Bristolians care about our planet.
The environment, sustainability and tackling climate change are matters close to their hearts. So when the city saw the Green Party make record gains in the recent local council elections – it was no surprise.
The party more than doubled their number of councillors in last week’s elections. Jumping from 11 to 24, even snatching seats off Labour in some of their traditional strongholds. Their new number means they are the main opposition in the city council.
It appears many in the city were not only drawn in by their policies on fairness and the climate crisis, but perhaps a chance to protest and move away from the traditional parties.
“It certainly seems that the Labour leadership nationally probably weren’t doing Labour any favours here,” says Councillor Carla Denyer, who increased her majority in her ward by some 800 votes.
Ms Denyer told Sky News that her party struck a chord with those on the doorstep tired of infighting on a national level: “The fact that the Green Party really approaches politics differently is appealing, we have a more open and collaborative style and we’re happy to work with anyone, and listen to the residents that we serve.”
Of the Green voters we found in Bristol, the majority cited the climate emergency for why they opted to trust the Greens.
It is a city that takes care in its environmental mission – many people in fact choose to move there because of its greener culture. It was the UK’s first cycling city, and has previously been the European Green Capital – you’re also never far from a vegan cafe.
The high student population of the city may be behind some of this movement, with last year Greta Thunberg leading a march of some 15,000 people through the streets of the city demanding action.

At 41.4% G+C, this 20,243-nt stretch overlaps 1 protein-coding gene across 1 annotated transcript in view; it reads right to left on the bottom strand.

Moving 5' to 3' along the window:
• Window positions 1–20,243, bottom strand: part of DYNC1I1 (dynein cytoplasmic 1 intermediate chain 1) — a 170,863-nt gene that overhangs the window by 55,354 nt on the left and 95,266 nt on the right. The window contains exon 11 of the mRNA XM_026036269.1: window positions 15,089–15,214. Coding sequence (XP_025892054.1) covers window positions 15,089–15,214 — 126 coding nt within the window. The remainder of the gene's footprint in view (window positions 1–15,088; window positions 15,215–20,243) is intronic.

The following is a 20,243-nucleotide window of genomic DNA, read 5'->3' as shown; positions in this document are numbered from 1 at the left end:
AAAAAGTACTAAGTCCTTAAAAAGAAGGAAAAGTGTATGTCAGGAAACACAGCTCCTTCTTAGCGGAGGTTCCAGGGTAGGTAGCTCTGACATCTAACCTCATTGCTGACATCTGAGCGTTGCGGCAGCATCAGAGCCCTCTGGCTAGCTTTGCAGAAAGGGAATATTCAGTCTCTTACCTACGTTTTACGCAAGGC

One of those who helped organise the Greta climate rally – 18-year-old Lily Fitzgibbon – is now the youngest city councillor.
Another newly elected councillor, Tony Dyer, said it’s not just the young voters who’ve had an impact though.
She added: “I think it’s too easy to say it’s young voters voting Green and older voters voting for the Conservatives, we had people across the age spectrum coming to us, who are concerned about the future, not just for themselves but for their children and their grandchildren. People are fed up with warm words and promises.”
Mr Dyer, who has been in politics for years, says there is some disillusionment with the major parties: “I think there was an element of people looking for something different – and also looking for something positive. And I think the Green Party is providing that positive element.”
It’s not just the leafy suburbs of Bristol which have seen successes for the party – the inner city wards too have flipped Green.
This is also felt in some parts of the country and in Scotland too. Gains in cities like Sheffield and Manchester show signs of greener thinking and for the Scottish Greens, a record eight MSPs.
For the party’s co-leader, Sian Berry, it’s shown their competitors they can no longer be dismissed and seen as a wasted vote.
She told Sky News: “We’re now the third party across many parts of the UK, and I think people are looking to vote for something that is wholly positive and full of good ideas, not just as a protest but as an endorsement.”
The Greens across England and Wales remain small in number, but it’s hard to brush off the smiles on the newly elected councillors’ faces.
Their numbers are slowly growing and in turn, the party is growing in confidence. They are determined not to be underestimated.
Sky News has launched the first daily prime time news show dedicated to climate change.
The Daily Climate Show is broadcast at 6.30pm and 9.30pm Monday to Friday on Sky News, the Sky News website and app, on YouTube and Twitter.
Hosted by Anna Jones, it follows Sky News correspondents as they investigate how global warming is changing our landscape and how we all live our lives.
The show also highlights solutions to the crisis and shows how small changes can make a big difference.